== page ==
The first post in Herb Witch in Training describes my first foray into edible weed identification at age 13. To repeat: The plant is a common lawn weed that grows relatively tall with slim elliptical smooth-edge leaves that sprout the length of the stalk. Homeowners really don’t like it because it is one of those weeds that literally sticks out like a sore thumb. Here’s a shot of a side yard full of them. It looks a bit like Goldenrod but there’s no flowering and it stands upright its full length. This herb witch trainee needs a more experienced naturalist to confirm the family and genus. Once the name is known, then its nutritional and medicinal values will be described.
Lamb’s Quarter (Chenopodium berlandieri) are the plants located in the foreground of this picture (there are two dandelions just behind it). Also called Pitseed Goosefoot, Lamb’s Quarter is a green
plant with triangular leaves with white dust on a few of them. It is cultivated in Mexico for produce. It is a good source of Beta-carotene, Vitamin C, Calcium, Potassium, Iron, trace minerals, the B complex, and fiber. In fact, it is more nutrient-dense than spinach. Go tell Popeye about it. Lamb’s quarter is tasty raw in salads or steamed like spinach. Being a part of the Amaranthacea family, the seeds of Lamb’s quarter may be used as a cereal. This plant can be found in tree pits, lawns, vacant lots, and fields. Lamb’s quarter may be found in close proximity to Mugwort, a medicinal plant.
A bit more about Mugwort (Artemesia vulgaris): without foreknowledge, I occasionally burned dried
Mugwort on charcoal and found it to be quite soothing. I re-investigated its properties to be reminded that it is a nervine and it relieves insomnia. Some people gather many stalks of it and let them dry completely. Once dry, the Mugwort is folded into to 6-inch bundles and tied with yarn or natural fiber twine for smudging. Other Mugwort fans make a strong tea of it, making 32-oz batches of it to be poured in bath water. The medicinal plant is good for liver disorders and digestive conditions where it is drunk before and after eating. Think of that: drinking it, inhaling it, and/or bathing in it offers a remedy. As mentioned before, I call it the “Woman’s Friend”.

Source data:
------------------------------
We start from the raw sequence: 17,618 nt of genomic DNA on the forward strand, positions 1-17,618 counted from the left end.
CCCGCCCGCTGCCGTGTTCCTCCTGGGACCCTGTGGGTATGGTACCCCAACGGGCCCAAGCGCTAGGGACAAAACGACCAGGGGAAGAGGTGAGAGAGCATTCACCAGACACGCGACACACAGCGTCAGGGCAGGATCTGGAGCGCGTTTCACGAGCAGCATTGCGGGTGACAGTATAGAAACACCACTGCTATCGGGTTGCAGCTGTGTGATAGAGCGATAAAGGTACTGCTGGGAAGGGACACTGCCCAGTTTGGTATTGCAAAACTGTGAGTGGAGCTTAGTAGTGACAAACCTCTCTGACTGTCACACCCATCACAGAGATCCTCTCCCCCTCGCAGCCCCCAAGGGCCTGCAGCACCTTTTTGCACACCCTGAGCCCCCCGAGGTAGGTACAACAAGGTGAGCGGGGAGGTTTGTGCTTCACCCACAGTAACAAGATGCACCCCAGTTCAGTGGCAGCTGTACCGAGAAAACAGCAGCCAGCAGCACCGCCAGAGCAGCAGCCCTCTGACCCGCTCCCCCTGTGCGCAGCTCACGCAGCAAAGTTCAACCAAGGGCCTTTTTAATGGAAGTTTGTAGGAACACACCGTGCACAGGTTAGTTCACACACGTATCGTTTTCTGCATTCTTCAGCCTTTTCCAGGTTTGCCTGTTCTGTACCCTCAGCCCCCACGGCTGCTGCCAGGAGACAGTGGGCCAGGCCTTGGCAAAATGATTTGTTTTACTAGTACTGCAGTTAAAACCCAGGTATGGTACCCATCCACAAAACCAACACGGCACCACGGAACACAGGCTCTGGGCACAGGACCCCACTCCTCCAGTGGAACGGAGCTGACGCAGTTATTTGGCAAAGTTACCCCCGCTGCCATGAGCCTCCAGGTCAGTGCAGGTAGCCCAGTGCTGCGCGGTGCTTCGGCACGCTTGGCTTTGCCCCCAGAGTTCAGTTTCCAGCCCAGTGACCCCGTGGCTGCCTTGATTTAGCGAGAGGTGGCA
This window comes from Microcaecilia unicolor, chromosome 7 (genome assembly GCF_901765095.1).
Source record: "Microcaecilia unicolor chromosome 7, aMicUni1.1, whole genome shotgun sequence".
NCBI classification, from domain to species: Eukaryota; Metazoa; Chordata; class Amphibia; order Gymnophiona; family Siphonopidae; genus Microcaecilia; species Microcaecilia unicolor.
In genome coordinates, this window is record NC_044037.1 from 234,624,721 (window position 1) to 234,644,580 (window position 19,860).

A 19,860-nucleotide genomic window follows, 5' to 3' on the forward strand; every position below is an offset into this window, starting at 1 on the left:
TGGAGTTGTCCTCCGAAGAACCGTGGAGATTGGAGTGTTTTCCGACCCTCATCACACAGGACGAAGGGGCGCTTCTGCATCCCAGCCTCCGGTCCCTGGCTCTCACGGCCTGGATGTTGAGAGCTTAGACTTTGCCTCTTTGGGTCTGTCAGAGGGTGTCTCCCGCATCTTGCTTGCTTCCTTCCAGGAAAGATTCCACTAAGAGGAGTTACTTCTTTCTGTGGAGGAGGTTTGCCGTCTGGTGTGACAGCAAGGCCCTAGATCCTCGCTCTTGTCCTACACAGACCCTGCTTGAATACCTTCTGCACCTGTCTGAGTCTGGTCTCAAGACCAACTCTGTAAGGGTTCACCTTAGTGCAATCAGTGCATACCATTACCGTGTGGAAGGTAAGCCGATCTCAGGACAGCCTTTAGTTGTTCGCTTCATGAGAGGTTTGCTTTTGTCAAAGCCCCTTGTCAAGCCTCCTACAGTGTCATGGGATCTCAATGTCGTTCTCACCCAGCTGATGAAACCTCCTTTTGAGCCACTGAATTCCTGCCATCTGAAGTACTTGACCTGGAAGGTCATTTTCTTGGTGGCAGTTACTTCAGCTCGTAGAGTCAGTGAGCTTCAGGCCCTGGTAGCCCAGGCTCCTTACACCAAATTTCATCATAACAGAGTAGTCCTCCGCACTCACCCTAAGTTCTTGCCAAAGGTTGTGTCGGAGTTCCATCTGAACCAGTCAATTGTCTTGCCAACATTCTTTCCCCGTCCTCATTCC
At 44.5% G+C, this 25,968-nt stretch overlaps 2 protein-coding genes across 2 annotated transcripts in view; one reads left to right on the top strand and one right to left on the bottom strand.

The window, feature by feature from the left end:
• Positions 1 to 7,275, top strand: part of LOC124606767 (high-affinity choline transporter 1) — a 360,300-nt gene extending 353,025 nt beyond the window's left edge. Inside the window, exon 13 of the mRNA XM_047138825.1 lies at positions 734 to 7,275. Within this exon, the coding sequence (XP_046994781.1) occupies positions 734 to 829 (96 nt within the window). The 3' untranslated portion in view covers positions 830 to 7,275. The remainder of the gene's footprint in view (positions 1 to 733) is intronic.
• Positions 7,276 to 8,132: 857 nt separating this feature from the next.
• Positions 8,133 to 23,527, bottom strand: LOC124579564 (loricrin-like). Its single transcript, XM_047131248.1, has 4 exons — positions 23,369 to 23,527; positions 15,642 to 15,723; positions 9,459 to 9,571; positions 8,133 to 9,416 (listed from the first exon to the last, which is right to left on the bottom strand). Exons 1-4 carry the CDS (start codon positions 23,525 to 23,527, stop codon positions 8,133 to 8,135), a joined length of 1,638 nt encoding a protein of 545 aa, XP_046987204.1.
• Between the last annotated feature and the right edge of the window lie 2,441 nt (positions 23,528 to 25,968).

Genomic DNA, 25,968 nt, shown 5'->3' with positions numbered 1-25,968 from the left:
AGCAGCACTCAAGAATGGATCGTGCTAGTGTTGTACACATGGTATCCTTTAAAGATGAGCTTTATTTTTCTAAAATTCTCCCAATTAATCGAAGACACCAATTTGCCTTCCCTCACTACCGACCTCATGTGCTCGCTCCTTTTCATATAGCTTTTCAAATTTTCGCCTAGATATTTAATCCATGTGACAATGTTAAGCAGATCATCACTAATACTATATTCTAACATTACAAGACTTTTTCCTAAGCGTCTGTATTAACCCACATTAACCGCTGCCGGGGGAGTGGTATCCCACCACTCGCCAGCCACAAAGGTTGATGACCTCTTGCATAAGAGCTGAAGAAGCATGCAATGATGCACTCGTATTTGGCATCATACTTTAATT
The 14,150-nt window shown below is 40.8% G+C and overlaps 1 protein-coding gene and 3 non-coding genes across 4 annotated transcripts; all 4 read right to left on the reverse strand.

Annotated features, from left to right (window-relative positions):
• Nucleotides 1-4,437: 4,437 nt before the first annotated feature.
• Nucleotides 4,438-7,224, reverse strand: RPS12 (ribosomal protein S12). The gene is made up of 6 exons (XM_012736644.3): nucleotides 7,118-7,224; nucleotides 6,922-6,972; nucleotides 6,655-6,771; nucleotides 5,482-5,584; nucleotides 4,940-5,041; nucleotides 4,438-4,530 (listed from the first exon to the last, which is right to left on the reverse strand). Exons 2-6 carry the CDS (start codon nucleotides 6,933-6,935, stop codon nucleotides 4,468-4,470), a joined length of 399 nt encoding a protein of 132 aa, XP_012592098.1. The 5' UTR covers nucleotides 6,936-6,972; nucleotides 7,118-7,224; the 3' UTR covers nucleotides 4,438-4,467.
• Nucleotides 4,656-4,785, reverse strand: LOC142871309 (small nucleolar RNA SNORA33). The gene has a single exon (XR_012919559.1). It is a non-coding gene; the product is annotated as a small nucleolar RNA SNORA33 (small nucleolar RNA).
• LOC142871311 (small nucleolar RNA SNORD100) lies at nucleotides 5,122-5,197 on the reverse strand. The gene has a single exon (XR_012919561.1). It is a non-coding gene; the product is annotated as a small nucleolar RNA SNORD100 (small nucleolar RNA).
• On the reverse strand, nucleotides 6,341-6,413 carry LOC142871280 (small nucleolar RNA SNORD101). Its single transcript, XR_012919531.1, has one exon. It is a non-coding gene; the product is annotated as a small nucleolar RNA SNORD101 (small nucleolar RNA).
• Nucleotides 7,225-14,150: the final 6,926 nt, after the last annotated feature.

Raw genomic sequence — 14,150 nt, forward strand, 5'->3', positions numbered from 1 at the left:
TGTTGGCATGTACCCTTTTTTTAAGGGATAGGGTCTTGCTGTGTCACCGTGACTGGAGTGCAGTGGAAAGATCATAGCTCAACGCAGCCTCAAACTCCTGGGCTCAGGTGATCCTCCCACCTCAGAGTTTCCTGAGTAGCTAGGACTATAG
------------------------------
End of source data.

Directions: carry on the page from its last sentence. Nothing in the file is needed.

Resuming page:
Mushrooms are a favorite for many people. They fall into either the saprotropic (live and feed on dead organic matter), mucorrhizal (attaching harmoniously to plant’s roots), parasitic (a small group that live off live organisms), or endophytic (living inside living organisms without causing disease) category. Please remember that they are fungi (sing. Fungus). Yes, with good promotion, we are eating fungus and paying quite a bit for Oyster mushrooms, Shitake mushrooms, and Truffle mushrooms. The shot of this unidentified fungus growing from a tree stump is shown to reveal the great diversity of this vegetation.
Not all have caps, stems, and gills within the caps. The reader is advised not to eat this fungus. The edible mushrooms are numerous (e.g., cremini, portabello, enoki, truffles, shitake, etc). Mushrooms are a source of Riboflavin, Niacin, Pantothenic acid, Phosphorus, Zinc, and small quantities of Carbohydrates and Protein. Chinese medicine includes various mushrooms. The plant is dried for storage and later boiled. Both the body and juice are considered very healing.
To close my discoveries on a brief walk in my neighborhood is this member of the dock family, Red-Veined Dock (Rumex sanguineus) which is part of the Buckwheat family. Red-veined dock is edible and medicinal. The leaves may be tossed raw into salads or steamed. It becomes bitter with age. While many people avoid bitter foods, they are beneficial to us in that bitters reduce the craving for sugar. The root is astringent. An infusion of it, i.e., the boiled water is poured over the plant is good for the treatment of bleeding and a decoction, i.e., the plant boiled in water, treats several skin diseases. Like many plants highlighted thus far, it contains a high amount of oxalic acid. With so many plants containing oxalic acid, it’s a wonder whether it serves as a defense against insects dining on them.
The views and opinions expressed in this article are those of the author(s) and do not necessarily reflect those of BK Reader.